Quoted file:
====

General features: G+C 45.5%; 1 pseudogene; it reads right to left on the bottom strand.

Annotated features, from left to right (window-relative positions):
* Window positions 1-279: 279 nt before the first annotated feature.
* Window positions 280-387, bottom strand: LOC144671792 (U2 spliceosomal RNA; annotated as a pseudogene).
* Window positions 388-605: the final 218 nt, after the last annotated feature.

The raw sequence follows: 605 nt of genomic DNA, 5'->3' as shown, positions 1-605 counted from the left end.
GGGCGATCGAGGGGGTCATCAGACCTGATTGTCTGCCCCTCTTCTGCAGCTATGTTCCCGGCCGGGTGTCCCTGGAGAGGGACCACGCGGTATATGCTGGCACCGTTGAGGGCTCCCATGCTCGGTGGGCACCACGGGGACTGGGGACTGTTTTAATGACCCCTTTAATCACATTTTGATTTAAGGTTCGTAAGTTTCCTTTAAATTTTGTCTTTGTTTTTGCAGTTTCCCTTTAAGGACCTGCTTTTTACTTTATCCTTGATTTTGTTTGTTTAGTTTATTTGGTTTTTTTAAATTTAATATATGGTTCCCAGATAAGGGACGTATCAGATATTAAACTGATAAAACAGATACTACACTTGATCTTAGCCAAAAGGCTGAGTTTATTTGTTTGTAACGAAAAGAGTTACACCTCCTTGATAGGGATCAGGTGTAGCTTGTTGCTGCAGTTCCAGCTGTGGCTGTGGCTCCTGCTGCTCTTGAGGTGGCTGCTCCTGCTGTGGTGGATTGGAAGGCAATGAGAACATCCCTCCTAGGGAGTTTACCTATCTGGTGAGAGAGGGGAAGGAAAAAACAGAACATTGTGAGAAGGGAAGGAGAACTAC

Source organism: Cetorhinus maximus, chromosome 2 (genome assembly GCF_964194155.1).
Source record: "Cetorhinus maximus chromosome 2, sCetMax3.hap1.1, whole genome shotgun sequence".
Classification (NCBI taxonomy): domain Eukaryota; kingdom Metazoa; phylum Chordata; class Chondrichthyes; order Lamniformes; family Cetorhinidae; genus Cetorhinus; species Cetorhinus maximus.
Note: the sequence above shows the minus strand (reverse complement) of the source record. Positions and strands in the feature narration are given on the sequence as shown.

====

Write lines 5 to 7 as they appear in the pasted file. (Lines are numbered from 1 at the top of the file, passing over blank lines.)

* Window positions 388-605: the final 218 nt, after the last annotated feature.

The raw sequence follows: 605 nt of genomic DNA, 5'->3' as shown, positions 1-605 counted from the left end.
GGGCGATCGAGGGGGTCATCAGACCTGATTGTCTGCCCCTCTTCTGCAGCTATGTTCCCGGCCGGGTGTCCCTGGAGAGGGACCACGCGGTATATGCTGGCACCGTTGAGGGCTCCCATGCTCGGTGGGCACCACGGGGACTGGGGACTGTTTTAATGACCCCTTTAATCACATTTTGATTTAAGGTTCGTAAGTTTCCTTTAAATTTTGTCTTTGTTTTTGCAGTTTCCCTTTAAGGACCTGCTTTTTACTTTATCCTTGATTTTGTTTGTTTAGTTTATTTGGTTTTTTTAAATTTAATATATGGTTCCCAGATAAGGGACGTATCAGATATTAAACTGATAAAACAGATACTACACTTGATCTTAGCCAAAAGGCTGAGTTTATTTGTTTGTAACGAAAAGAGTTACACCTCCTTGATAGGGATCAGGTGTAGCTTGTTGCTGCAGTTCCAGCTGTGGCTGTGGCTCCTGCTGCTCTTGAGGTGGCTGCTCCTGCTGTGGTGGATTGGAAGGCAATGAGAACATCCCTCCTAGGGAGTTTACCTATCTGGTGAGAGAGGGGAAGGAAAAAACAGAACATTGTGAGAAGGGAAGGAGAACTAC